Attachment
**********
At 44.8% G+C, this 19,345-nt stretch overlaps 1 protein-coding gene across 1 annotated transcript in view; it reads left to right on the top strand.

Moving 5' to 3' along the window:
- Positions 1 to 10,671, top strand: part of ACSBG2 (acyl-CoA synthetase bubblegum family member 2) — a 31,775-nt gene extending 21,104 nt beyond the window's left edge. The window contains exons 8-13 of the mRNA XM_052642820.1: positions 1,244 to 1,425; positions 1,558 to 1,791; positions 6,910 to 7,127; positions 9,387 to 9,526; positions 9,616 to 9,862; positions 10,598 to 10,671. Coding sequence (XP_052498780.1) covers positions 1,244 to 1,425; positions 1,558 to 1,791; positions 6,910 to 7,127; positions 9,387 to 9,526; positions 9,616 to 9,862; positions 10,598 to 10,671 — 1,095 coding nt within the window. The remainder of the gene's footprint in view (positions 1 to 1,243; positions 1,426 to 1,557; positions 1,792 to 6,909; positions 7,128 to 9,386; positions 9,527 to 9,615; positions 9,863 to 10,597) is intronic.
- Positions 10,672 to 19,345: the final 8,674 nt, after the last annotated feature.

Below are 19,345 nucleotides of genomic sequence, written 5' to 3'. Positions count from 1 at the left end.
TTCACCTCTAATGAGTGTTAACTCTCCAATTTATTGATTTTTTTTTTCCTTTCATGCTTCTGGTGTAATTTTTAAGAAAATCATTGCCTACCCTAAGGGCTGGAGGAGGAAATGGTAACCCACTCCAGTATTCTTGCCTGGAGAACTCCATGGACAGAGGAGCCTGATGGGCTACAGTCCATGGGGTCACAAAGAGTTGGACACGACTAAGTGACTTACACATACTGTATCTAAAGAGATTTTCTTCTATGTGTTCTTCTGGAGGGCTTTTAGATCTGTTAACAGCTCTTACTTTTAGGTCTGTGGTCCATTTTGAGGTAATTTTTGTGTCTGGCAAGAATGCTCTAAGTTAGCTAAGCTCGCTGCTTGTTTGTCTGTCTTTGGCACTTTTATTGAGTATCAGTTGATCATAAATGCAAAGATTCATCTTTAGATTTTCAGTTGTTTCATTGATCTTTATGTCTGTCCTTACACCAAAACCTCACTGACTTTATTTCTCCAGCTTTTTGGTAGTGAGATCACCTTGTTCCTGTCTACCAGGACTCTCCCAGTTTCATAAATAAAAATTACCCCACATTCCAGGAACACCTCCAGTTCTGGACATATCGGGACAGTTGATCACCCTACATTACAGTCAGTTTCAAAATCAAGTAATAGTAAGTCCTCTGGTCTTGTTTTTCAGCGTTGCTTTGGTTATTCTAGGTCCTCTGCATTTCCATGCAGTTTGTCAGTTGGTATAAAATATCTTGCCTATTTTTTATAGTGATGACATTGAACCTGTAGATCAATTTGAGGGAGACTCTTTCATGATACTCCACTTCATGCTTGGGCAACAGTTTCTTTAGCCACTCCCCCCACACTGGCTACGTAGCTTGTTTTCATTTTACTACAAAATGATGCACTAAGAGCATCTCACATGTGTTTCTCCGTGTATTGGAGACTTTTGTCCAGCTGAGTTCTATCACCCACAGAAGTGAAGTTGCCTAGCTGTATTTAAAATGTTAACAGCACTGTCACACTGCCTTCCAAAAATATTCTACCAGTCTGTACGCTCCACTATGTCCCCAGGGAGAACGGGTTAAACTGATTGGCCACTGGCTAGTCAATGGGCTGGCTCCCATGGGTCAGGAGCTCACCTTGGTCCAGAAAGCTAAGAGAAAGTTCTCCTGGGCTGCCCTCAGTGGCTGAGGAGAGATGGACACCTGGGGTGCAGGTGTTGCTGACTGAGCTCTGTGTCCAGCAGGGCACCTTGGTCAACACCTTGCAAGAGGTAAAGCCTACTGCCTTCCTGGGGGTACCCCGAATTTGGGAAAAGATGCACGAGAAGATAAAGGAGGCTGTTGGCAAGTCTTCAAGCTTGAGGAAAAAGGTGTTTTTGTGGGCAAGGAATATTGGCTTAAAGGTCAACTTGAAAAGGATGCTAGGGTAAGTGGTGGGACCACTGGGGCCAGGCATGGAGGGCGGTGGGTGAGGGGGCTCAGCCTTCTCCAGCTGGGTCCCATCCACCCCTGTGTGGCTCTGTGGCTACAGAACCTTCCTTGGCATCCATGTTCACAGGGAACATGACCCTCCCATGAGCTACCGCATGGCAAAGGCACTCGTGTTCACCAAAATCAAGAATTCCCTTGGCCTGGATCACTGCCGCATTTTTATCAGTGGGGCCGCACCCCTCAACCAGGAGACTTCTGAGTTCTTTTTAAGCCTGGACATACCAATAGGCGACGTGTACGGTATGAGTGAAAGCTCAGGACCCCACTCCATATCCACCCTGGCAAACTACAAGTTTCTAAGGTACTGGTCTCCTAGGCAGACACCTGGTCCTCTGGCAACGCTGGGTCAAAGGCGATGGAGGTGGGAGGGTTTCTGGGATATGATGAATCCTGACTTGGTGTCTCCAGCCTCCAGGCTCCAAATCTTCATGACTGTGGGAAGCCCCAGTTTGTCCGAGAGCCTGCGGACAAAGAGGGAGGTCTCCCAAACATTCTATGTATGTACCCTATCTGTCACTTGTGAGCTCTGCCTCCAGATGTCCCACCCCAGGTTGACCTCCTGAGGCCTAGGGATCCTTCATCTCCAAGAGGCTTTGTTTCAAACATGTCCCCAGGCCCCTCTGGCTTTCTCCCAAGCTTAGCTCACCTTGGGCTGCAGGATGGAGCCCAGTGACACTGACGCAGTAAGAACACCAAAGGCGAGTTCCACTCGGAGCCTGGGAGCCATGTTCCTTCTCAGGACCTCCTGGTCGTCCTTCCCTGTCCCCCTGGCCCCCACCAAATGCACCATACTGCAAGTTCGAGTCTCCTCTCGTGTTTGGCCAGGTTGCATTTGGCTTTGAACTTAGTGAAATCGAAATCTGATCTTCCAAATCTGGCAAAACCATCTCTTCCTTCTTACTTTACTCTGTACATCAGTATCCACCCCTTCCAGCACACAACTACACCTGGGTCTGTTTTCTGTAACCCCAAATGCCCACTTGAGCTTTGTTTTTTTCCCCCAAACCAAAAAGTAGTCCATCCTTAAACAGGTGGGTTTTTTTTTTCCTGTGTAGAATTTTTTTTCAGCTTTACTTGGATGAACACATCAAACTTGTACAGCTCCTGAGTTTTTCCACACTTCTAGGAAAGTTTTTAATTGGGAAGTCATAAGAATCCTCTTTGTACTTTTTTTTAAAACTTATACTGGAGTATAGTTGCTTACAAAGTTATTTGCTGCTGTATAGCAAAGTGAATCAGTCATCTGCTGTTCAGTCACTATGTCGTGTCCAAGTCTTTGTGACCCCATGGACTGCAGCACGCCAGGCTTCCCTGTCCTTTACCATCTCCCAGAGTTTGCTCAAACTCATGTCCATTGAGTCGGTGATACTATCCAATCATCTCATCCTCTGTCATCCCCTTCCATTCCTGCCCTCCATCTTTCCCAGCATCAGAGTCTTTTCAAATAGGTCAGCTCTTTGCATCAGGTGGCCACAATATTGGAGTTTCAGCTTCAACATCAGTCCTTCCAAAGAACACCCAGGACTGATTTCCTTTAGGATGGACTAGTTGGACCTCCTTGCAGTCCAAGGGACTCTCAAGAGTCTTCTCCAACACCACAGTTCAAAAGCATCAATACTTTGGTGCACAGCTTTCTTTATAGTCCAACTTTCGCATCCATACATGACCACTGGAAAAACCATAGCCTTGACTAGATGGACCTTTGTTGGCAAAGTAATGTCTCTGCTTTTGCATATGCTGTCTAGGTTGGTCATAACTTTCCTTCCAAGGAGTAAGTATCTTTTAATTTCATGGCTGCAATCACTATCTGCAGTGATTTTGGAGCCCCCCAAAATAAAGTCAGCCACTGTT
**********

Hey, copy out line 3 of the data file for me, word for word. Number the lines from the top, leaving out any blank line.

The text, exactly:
- Positions 1 to 10,671, top strand: part of ACSBG2 (acyl-CoA synthetase bubblegum family member 2) — a 31,775-nt gene extending 21,104 nt beyond the window's left edge. The window contains exons 8-13 of the mRNA XM_052642820.1: positions 1,244 to 1,425; positions 1,558 to 1,791; positions 6,910 to 7,127; positions 9,387 to 9,526; positions 9,616 to 9,862; positions 10,598 to 10,671. Coding sequence (XP_052498780.1) covers positions 1,244 to 1,425; positions 1,558 to 1,791; positions 6,910 to 7,127; positions 9,387 to 9,526; positions 9,616 to 9,862; positions 10,598 to 10,671 — 1,095 coding nt within the window. The remainder of the gene's footprint in view (positions 1 to 1,243; positions 1,426 to 1,557; positions 1,792 to 6,909; positions 7,128 to 9,386; positions 9,527 to 9,615; positions 9,863 to 10,597) is intronic.